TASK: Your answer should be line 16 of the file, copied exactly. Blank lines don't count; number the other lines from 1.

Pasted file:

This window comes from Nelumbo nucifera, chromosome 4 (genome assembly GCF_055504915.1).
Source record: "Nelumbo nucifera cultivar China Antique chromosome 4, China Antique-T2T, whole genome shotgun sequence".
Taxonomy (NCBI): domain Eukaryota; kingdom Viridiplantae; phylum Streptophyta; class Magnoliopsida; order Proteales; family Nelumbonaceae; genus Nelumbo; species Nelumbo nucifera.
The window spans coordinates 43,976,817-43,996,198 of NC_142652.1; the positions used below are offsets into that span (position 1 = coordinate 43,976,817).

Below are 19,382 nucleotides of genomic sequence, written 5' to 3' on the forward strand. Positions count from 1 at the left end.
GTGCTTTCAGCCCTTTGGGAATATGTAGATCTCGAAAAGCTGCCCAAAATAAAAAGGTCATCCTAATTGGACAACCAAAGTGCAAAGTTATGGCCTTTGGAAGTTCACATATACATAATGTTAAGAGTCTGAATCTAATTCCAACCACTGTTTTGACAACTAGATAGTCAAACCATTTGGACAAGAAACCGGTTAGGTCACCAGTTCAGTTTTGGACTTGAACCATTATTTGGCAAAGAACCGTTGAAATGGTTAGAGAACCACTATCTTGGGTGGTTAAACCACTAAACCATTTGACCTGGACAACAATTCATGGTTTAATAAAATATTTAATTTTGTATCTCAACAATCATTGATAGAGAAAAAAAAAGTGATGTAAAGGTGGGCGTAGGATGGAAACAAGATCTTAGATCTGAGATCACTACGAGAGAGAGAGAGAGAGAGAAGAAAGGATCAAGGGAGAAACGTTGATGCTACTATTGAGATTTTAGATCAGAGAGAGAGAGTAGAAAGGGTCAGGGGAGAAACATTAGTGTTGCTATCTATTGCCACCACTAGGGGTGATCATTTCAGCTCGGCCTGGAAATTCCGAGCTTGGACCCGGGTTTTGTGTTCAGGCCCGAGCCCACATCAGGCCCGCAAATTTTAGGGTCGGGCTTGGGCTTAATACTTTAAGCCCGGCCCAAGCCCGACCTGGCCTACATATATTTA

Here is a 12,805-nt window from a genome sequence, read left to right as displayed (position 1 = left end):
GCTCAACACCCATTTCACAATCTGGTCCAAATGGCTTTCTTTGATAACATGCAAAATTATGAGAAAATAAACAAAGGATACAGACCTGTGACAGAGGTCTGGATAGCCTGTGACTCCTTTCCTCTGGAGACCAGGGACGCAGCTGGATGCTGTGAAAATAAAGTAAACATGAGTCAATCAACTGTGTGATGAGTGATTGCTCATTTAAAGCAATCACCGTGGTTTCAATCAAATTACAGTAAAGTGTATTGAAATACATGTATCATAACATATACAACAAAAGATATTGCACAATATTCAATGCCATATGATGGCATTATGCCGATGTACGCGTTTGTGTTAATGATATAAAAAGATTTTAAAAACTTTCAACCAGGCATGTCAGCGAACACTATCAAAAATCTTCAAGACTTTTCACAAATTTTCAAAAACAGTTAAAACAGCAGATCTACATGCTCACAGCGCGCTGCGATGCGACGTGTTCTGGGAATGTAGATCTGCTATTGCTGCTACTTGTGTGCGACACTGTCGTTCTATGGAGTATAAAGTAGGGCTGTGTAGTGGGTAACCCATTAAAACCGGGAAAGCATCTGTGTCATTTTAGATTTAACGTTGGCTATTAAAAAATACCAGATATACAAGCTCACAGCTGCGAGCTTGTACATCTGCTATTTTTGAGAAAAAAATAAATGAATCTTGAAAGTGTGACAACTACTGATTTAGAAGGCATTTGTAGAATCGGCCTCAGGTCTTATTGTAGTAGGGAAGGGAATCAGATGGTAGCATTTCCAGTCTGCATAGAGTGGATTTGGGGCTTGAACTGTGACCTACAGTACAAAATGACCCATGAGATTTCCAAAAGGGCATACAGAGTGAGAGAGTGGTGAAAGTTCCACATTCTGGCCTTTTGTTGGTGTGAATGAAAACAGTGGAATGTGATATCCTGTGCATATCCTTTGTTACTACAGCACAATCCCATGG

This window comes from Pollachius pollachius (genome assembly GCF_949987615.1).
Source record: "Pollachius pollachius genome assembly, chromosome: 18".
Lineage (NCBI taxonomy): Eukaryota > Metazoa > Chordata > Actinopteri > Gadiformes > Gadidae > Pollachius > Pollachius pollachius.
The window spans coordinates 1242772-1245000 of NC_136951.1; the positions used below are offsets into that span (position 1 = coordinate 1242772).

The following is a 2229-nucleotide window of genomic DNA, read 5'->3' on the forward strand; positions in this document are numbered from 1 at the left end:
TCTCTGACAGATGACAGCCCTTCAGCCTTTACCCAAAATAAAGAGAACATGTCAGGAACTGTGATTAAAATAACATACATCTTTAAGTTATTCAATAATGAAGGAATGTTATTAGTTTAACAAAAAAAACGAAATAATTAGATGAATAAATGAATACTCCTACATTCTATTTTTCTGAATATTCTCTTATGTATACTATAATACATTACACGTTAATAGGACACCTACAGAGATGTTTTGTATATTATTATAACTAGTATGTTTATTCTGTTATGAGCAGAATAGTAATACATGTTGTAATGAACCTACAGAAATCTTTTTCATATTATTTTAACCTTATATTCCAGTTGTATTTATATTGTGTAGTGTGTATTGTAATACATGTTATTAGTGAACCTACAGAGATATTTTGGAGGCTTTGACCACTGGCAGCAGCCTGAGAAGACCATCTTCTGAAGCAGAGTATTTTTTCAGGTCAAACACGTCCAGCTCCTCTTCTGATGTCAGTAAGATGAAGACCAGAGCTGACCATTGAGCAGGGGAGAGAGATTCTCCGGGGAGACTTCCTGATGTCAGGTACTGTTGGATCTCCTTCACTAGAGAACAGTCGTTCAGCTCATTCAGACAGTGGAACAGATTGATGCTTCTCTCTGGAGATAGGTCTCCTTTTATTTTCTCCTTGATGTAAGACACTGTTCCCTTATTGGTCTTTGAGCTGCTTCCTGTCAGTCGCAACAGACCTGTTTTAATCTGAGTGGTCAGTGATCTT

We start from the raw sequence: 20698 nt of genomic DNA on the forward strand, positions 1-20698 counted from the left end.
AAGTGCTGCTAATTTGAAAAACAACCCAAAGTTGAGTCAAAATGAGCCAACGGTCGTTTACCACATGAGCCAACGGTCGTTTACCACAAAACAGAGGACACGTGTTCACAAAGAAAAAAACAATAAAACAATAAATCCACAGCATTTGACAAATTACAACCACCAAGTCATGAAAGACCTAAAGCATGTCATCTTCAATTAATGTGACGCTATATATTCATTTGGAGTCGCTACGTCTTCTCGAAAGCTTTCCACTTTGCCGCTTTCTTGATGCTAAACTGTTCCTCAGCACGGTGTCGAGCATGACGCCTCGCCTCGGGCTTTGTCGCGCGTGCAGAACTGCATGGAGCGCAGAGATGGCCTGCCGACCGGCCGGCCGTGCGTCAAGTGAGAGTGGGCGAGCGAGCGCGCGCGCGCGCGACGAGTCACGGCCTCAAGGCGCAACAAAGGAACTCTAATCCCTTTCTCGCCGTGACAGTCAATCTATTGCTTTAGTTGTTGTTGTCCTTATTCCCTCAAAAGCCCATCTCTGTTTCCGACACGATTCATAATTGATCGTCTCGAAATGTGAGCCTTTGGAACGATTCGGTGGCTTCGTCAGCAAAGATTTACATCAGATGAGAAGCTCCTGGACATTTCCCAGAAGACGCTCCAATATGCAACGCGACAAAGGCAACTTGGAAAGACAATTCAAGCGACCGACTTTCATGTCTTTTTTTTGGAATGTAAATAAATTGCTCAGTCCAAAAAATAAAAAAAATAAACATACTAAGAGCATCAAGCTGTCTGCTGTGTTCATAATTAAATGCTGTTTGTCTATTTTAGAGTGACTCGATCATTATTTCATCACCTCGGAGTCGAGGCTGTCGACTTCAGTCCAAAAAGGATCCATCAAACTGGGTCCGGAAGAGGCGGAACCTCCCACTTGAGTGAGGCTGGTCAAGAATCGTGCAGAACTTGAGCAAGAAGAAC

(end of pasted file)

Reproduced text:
AAGTGCTGCTAATTTGAAAAACAACCCAAAGTTGAGTCAAAATGAGCCAACGGTCGTTTACCACATGAGCCAACGGTCGTTTACCACAAAACAGAGGACACGTGTTCACAAAGAAAAAAACAATAAAACAATAAATCCACAGCATTTGACAAATTACAACCACCAAGTCATGAAAGACCTAAAGCATGTCATCTTCAATTAATGTGACGCTATATATTCATTTGGAGTCGCTACGTCTTCTCGAAAGCTTTCCACTTTGCCGCTTTCTTGATGCTAAACTGTTCCTCAGCACGGTGTCGAGCATGACGCCTCGCCTCGGGCTTTGTCGCGCGTGCAGAACTGCATGGAGCGCAGAGATGGCCTGCCGACCGGCCGGCCGTGCGTCAAGTGAGAGTGGGCGAGCGAGCGCGCGCGCGCGCGACGAGTCACGGCCTCAAGGCGCAACAAAGGAACTCTAATCCCTTTCTCGCCGTGACAGTCAATCTATTGCTTTAGTTGTTGTTGTCCTTATTCCCTCAAAAGCCCATCTCTGTTTCCGACACGATTCATAATTGATCGTCTCGAAATGTGAGCCTTTGGAACGATTCGGTGGCTTCGTCAGCAAAGATTTACATCAGATGAGAAGCTCCTGGACATTTCCCAGAAGACGCTCCAATATGCAACGCGACAAAGGCAACTTGGAAAGACAATTCAAGCGACCGACTTTCATGTCTTTTTTTTGGAATGTAAATAAATTGCTCAGTCCAAAAAATAAAAAAAATAAACATACTAAGAGCATCAAGCTGTCTGCTGTGTTCATAATTAAATGCTGTTTGTCTATTTTAGAGTGACTCGATCATTATTTCATCACCTCGGAGTCGAGGCTGTCGACTTCAGTCCAAAAAGGATCCATCAAACTGGGTCCGGAAGAGGCGGAACCTCCCACTTGAGTGAGGCTGGTCAAGAATCGTGCAGAACTTGAGCAAGAAGAAC